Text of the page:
Preadolescence—that weird and awkward phase between 10 and 13. You were there once, and I bet you are cringing a bit just thinking about it. Now looking at your child with a lens of life experience, I bet you have a bit more sympathy. Yes, we parents have all made it through the gate to adolescence and adulthood. But looking back, we probably had some really great moments, and some really hard ones. For me, middle school was probably one of the hardest phases of my life. I was extremely insecure, way too skinny, and really awkward. But what I didn’t realize then was that all the other kids were also insecure and awkward.
Adolescents struggle to figure out who they are, and sadly, during that process, they often make poor choices that we hope they learn from. Pressures are so much greater now than they were when I was that age. The level of intrusion into our homes today is exponentially larger. Our kids are seeing things and hearing things (yes, in middle school) that we would never invite or approve in our homes. I find that no one is immune, no matter how many safety nets we put around our children. If you have a computer, smart phone, tablet, or media device in your home or your kids socialize at all, there is a chance they are hearing or seeing the very things you want to protect them from.
Recently, we hosted a grandparenting conference at Stonebriar. While speaking at the conference, Josh McDowell told these grandparents that there was a 100% chance that their grandchildren would be exposed to pornography. Those grandchildren are your children. Debbie Wade, a sex therapist who hosted a Straight Talk earlier this year, shared that the average child will be exposed to sexually graphic images by the age of six. I was given similar statistics when my kids were younger, and I naively thought, “Not my kids!” But as so many parents will attest, I was wrong.
It seems parenting our children well as they enter the door to adolescence is met with so many more challenges. We need to be on our guard and stay focused and intentional. We must build a relationship with our kids that will last through this period of enormous physical, emotional, and social change. And we must trust that God loves them even more than we do. That won’t happen by chance. You will need to be intentional at every moment. You will need to be unpopular…but that just means you are doing it well!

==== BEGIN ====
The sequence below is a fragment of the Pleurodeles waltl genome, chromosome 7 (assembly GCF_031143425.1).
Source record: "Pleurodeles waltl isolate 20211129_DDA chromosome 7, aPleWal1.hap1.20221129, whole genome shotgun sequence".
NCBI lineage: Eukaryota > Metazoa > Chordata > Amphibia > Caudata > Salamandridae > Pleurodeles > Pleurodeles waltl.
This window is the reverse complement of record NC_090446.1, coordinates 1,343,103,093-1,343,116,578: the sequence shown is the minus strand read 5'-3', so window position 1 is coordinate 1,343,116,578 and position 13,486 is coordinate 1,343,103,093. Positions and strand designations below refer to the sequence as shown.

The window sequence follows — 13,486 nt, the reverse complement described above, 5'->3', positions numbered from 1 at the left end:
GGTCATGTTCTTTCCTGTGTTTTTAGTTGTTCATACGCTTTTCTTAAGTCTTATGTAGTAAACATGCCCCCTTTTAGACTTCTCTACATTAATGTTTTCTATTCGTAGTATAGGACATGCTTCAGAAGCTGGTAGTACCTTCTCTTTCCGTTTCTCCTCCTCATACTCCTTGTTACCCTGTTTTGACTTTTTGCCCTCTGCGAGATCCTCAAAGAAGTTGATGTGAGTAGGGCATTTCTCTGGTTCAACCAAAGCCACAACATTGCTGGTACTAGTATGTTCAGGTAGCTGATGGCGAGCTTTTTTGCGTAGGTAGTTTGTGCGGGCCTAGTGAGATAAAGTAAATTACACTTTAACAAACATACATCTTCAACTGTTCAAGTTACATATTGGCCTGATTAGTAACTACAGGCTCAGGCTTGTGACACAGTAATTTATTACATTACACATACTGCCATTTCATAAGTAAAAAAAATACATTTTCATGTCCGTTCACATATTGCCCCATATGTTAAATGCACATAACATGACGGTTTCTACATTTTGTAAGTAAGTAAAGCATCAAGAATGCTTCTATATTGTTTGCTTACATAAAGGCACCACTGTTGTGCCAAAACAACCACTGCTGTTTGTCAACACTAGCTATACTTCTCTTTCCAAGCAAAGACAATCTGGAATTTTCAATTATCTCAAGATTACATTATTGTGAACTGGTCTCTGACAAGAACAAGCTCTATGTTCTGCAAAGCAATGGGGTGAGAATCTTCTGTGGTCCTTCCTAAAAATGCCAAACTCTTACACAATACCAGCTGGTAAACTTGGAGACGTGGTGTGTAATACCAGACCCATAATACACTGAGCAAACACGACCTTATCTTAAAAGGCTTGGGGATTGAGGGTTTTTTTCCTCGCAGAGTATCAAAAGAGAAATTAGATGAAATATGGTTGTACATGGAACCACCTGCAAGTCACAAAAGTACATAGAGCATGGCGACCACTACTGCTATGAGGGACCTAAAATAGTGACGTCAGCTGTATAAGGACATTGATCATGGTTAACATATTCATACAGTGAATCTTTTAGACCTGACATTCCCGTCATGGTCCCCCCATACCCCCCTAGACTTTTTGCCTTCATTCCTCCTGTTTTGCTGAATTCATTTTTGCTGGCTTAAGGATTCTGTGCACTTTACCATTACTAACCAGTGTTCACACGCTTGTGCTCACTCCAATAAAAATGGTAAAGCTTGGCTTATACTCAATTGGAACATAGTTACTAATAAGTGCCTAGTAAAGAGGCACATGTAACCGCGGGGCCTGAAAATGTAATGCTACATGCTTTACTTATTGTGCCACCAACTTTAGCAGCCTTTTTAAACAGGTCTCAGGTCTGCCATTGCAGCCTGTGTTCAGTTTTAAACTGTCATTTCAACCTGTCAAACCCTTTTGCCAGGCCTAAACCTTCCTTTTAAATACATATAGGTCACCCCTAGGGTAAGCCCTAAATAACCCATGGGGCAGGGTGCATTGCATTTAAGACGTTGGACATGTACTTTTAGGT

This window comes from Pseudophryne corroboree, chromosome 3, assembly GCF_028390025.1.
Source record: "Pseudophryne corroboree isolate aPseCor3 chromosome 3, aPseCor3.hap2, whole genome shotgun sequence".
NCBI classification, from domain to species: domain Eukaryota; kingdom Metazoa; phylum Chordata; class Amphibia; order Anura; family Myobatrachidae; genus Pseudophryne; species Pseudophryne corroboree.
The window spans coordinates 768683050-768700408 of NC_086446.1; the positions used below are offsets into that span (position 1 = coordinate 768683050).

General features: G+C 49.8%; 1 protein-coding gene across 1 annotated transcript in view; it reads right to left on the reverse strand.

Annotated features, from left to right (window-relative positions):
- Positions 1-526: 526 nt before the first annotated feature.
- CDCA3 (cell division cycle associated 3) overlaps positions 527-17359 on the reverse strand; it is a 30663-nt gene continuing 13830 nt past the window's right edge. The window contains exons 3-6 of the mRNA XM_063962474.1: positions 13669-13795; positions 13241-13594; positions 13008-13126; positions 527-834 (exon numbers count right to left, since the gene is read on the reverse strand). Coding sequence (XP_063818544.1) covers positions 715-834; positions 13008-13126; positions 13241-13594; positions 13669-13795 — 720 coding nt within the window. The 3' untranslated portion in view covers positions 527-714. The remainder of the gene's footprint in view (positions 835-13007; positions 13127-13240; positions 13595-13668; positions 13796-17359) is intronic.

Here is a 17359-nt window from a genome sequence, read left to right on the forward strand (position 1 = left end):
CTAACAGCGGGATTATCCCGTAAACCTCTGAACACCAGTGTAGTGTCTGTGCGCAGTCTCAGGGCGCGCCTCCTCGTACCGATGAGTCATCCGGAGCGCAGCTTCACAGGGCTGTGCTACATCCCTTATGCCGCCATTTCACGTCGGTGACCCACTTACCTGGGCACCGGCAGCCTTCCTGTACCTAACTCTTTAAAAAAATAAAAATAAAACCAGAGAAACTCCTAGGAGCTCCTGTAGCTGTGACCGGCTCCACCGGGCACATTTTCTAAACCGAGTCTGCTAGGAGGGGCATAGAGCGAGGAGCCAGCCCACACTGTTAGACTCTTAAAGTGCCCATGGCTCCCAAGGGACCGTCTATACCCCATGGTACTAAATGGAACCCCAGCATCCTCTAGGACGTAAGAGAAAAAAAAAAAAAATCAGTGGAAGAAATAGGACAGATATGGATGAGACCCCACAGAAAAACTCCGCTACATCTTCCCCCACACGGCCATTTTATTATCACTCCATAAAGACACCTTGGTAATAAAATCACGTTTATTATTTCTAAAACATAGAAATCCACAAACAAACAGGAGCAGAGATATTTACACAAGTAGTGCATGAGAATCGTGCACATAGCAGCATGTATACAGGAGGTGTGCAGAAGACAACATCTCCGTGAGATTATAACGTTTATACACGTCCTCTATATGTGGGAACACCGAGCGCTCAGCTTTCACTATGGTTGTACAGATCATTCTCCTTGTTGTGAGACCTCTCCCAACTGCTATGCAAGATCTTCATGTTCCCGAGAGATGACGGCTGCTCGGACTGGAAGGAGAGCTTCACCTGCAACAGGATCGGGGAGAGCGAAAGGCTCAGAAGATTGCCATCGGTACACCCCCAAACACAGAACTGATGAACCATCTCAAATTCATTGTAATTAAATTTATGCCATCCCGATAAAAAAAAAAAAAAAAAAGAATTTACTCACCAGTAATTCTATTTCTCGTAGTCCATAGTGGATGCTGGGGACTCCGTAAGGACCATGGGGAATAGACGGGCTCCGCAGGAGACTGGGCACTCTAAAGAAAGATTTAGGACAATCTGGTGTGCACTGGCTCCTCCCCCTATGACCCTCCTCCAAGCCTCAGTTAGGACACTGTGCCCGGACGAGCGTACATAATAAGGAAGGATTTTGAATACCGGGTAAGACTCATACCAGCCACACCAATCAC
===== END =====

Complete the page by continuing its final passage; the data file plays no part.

In Luke 12:27-31 Jesus was talking to His disciples. He said,
“Look at the lilies and how they grow. They don’t work or make their clothing, yet Solomon in all his glory was not dressed as beautifully as they are. And if God cares so wonderfully for flowers that are here today and thrown into the fire tomorrow, He will certainly care for [your child]…Seek the Kingdom of God above all else, and He will give you everything you need.”
Think about this. Jesus was talking to his disciples! They were with Him 24-7, they saw Him do miracles with their own eyes, they learned directly from Him, yet they worried. He had to remind them that nothing on earth was as valuable as He is! I know I need that reminder many times a day. Jesus went on to say in verse 33, “Sell your possessions and give to those in need.” (Think of your children as your possessions in this context.) But read on in verse 33. “This will store up treasure for you in heaven! And the purses of heaven never get old or develop holes. Your treasure will be safe; no thief can steal it and no moth can destroy it. Wherever your treasure is, there the desires of your heart will be also.”
God loves your child more than you do. That is easy to say, but have you truly internalized it? When facing a tough situation that you can’t protect your child from—one that you need to allow your child to walk through—it is so hard to pray God, I know you love my child more than I do, so I give this to you. But remember, He’s the one who created our children. He’s the one who planned their lives before they were even born. He’s the one who died for them. And He’s the one who will draw them back to Himself.
My children are grown. One just graduated college, and two are already in college. They don’t live under my roof anymore. I have no more control. But the funny reality is, I never had control—I only thought I did. But God has been gracious with me so many times. Trusting God doesn’t mean everything is perfect, but it does mean that God is perfect! And He has a perfect plan, even for your soon-to-be-adolescent!
Kristi McElheney is the Pastoral Leader of Elementary Ministry at Stonebriar Community Church. Kristi’s passion is leading children to Christ and equipping parents to raise children who love and follow God. Kristi is earning her master’s degree in Christian Education at Dallas Theological Seminary. When she is not busy planning the many activities at church, she enjoys picking up her guitar and leading worship. Kristi and her husband have two sons in college and a daughter graduating high school.